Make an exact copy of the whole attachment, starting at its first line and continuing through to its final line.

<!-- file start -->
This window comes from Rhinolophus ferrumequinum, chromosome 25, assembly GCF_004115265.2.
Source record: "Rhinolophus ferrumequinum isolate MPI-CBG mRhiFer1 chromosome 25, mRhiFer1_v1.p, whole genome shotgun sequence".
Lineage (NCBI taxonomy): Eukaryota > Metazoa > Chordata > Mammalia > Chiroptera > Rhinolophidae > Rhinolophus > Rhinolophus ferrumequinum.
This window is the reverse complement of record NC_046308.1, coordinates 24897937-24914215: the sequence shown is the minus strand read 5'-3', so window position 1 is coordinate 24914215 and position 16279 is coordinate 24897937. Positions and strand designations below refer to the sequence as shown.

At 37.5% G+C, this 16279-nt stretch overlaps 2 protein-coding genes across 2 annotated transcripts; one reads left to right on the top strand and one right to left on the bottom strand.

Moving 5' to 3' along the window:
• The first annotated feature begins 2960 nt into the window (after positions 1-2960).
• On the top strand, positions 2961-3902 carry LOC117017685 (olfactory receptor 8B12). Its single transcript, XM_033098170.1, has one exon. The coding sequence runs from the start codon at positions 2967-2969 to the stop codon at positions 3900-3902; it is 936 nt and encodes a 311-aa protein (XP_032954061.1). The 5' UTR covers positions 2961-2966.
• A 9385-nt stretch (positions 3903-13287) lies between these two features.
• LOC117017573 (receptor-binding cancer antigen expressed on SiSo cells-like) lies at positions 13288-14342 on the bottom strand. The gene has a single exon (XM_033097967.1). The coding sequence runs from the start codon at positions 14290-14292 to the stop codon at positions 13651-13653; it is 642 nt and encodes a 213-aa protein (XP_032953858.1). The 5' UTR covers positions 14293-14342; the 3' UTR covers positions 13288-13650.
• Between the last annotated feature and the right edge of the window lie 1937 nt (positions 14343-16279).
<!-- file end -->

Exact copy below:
This window comes from Rhinolophus ferrumequinum, chromosome 25, assembly GCF_004115265.2.
Source record: "Rhinolophus ferrumequinum isolate MPI-CBG mRhiFer1 chromosome 25, mRhiFer1_v1.p, whole genome shotgun sequence".
Lineage (NCBI taxonomy): Eukaryota > Metazoa > Chordata > Mammalia > Chiroptera > Rhinolophidae > Rhinolophus > Rhinolophus ferrumequinum.
This window is the reverse complement of record NC_046308.1, coordinates 24897937-24914215: the sequence shown is the minus strand read 5'-3', so window position 1 is coordinate 24914215 and position 16279 is coordinate 24897937. Positions and strand designations below refer to the sequence as shown.

At 37.5% G+C, this 16279-nt stretch overlaps 2 protein-coding genes across 2 annotated transcripts; one reads left to right on the top strand and one right to left on the bottom strand.

Moving 5' to 3' along the window:
• The first annotated feature begins 2960 nt into the window (after positions 1-2960).
• On the top strand, positions 2961-3902 carry LOC117017685 (olfactory receptor 8B12). Its single transcript, XM_033098170.1, has one exon. The coding sequence runs from the start codon at positions 2967-2969 to the stop codon at positions 3900-3902; it is 936 nt and encodes a 311-aa protein (XP_032954061.1). The 5' UTR covers positions 2961-2966.
• A 9385-nt stretch (positions 3903-13287) lies between these two features.
• LOC117017573 (receptor-binding cancer antigen expressed on SiSo cells-like) lies at positions 13288-14342 on the bottom strand. The gene has a single exon (XM_033097967.1). The coding sequence runs from the start codon at positions 14290-14292 to the stop codon at positions 13651-13653; it is 642 nt and encodes a 213-aa protein (XP_032953858.1). The 5' UTR covers positions 14293-14342; the 3' UTR covers positions 13288-13650.
• Between the last annotated feature and the right edge of the window lie 1937 nt (positions 14343-16279).